The FBI issued a press release that described what Hari did with the money contributors trusted him with:

Dillon admitted that while soliciting and collecting these fees, he defrauded various victims by intentionally failing to tell them that he intended to and did use some of their contributions for his own personal expenses. For example, according to his plea agreement, Dillon used approximately $60,000 to pay his American Express bills. In addition, the government noted in connection with sentencing that Dillon used victim money toward luxury hotel expenses, fine dining, limousine travel, and other personal expenses. In all, Dillon admitted that of the tens of millions he solicited and collected for this investment, most of which he passed on to Cohen, Dillon skimmed not less than $2.5 million, defrauding his victims out of that amount.

I knew Hari when he lived modestly in a San Francisco apartment on a Tecnica salary. I am tempted to say that his evolution into someone staying at luxury hotels parallels the evolution of the FSLN in Nicaragua and the ANC in South Africa.

When I visited Thabo Mbeki back in 1987-88, I had suspicions that he was someone used to the good life. He lived in a two-story house in Lusaka and drove a Mercedes-Benz that was parked in the driveway. His father Govan was known as a member of the South African Communist Party and was arrested along with Nelson Mandela. As it turns out, Thabo Mbeki was also a CP’er, Mercedes-Benz and all.

And, surprise of surprises, so was Nelson Mandela. I refer you to the South African Communist Party’s website:

At his arrest in August 1962, Nelson Mandela was not only a member of the then underground South African Communist Party, but was also a member of our Party’s Central Committee. To us as South African communists, Cde Mandela shall forever symbolise the monumental contribution of the SACP in our liberation struggle. The contribution of communists in the struggle to achieve the South African freedom has very few parallels in the history of our country. After his release from prison in 1990, Cde Madiba became a great and close friend of the communists till his last days.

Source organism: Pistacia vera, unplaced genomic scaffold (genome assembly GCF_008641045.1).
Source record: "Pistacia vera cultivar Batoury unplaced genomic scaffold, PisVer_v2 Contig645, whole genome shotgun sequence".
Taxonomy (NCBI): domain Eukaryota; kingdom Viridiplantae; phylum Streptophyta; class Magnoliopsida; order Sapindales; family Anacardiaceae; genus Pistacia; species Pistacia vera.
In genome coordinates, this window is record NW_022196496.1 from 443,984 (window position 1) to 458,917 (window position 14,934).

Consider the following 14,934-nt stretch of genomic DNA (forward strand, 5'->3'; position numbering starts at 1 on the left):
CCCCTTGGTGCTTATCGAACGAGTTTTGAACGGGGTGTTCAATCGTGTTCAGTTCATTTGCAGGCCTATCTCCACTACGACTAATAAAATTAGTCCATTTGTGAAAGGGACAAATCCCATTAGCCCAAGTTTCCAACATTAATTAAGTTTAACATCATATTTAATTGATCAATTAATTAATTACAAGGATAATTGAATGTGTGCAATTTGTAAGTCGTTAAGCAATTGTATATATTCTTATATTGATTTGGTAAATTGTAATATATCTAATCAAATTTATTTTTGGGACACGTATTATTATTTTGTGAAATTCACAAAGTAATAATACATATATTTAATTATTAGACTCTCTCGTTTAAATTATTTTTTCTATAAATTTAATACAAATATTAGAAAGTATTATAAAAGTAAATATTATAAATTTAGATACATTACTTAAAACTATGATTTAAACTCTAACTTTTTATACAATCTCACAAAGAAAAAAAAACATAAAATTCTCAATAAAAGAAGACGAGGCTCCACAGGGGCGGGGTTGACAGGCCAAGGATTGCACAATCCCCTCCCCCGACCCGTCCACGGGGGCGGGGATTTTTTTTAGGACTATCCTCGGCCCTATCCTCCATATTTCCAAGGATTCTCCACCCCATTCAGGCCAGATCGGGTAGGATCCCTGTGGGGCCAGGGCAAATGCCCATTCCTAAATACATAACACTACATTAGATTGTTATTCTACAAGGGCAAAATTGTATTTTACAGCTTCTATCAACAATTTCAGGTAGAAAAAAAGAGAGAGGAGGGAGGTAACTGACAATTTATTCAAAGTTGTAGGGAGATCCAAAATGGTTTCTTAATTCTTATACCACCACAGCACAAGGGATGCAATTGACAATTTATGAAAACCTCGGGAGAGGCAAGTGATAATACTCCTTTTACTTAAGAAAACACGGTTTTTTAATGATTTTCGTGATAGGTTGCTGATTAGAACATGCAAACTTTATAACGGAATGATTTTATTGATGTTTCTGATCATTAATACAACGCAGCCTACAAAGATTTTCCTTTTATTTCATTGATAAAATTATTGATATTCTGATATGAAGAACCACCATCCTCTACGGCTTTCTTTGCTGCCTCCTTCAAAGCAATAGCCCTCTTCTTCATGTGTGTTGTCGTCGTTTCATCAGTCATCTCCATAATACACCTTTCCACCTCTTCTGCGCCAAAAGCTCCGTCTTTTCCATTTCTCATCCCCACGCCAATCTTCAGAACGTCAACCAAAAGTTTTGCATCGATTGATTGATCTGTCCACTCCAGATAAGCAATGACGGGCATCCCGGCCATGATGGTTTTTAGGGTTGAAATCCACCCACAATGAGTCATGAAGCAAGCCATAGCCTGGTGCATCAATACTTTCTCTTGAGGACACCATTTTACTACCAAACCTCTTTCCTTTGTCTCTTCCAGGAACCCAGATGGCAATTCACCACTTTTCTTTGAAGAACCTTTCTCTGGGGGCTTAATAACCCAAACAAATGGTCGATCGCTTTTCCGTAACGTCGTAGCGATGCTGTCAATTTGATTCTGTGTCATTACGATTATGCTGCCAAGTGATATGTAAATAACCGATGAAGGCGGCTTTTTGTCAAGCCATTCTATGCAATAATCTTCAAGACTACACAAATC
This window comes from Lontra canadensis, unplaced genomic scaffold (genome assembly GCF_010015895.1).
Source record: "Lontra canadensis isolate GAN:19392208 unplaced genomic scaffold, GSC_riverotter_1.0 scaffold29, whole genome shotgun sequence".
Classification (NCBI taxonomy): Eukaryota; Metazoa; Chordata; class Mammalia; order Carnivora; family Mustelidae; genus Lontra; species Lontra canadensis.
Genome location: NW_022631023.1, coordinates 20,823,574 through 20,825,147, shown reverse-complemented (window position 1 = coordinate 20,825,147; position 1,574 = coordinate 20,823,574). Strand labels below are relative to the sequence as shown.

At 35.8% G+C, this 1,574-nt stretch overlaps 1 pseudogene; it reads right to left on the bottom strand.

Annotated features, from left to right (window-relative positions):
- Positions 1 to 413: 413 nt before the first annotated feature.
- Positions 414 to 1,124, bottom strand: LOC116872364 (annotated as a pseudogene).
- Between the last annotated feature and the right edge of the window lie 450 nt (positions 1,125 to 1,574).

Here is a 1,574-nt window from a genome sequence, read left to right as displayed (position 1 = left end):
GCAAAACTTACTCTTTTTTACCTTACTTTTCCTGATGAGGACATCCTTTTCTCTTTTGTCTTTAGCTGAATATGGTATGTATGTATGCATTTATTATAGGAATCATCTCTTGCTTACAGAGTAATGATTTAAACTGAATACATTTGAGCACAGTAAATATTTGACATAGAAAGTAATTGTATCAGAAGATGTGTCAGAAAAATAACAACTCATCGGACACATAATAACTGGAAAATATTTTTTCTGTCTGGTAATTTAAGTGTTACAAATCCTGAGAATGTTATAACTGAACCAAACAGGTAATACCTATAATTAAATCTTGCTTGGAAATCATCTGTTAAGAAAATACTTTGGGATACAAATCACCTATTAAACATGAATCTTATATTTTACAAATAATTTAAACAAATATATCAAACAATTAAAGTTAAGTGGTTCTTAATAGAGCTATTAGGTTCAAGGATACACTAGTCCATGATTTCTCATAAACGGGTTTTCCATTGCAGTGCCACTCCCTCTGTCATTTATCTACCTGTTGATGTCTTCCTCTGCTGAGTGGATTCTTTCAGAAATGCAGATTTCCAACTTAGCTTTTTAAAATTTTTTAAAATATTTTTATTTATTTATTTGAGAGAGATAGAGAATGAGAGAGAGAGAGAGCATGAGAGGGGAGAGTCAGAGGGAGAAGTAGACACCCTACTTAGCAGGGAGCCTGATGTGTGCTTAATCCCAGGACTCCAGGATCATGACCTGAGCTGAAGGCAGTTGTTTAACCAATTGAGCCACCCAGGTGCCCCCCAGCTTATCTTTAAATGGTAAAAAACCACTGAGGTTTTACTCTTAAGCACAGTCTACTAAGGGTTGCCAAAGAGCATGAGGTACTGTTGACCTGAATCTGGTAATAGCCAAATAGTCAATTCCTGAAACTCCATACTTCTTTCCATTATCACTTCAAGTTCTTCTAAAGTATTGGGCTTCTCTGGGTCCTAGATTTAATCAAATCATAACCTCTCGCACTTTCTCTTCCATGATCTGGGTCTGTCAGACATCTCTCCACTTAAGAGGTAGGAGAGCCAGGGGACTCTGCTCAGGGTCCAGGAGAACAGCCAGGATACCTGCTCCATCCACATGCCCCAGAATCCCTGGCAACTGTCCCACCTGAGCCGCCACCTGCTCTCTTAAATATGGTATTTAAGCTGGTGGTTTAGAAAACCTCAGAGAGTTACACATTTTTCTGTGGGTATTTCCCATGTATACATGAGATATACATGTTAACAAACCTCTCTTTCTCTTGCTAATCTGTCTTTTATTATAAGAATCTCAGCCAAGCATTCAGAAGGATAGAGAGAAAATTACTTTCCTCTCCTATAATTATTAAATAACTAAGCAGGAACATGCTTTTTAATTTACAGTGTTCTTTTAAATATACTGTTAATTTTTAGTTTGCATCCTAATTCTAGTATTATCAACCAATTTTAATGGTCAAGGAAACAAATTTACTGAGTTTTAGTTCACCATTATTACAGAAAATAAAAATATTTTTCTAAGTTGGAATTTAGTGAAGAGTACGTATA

There was a time, when I was much younger, when I would have made some “smug” remark about Stalinism but after seeing that Trotskyism was no prophylactic against corruption, I will avoid that temptation. In fact I had high hopes that the South African Communist Party would turn out different. At least I can take solace that one of the party’s top leaders has never lost faith. Here’s Ronnie Kasrils from the June 23, 2013 Guardian:

What I call our Faustian moment came when we took an IMF loan on the eve of our first democratic election. That loan, with strings attached that precluded a radical economic agenda, was considered a necessary evil, as were concessions to keep negotiations on track and take delivery of the promised land for our people. Doubt had come to reign supreme: we believed, wrongly, there was no other option; that we had to be cautious, since by 1991 our once powerful ally, the Soviet union, bankrupted by the arms race, had collapsed. Inexcusably, we had lost faith in the ability of our own revolutionary masses to overcome all obstacles. Whatever the threats to isolate a radicalising South Africa, the world could not have done without our vast reserves of minerals. To lose our nerve was not necessary or inevitable. The ANC leadership needed to remain determined, united and free of corruption – and, above all, to hold on to its revolutionary will. Instead, we chickened out.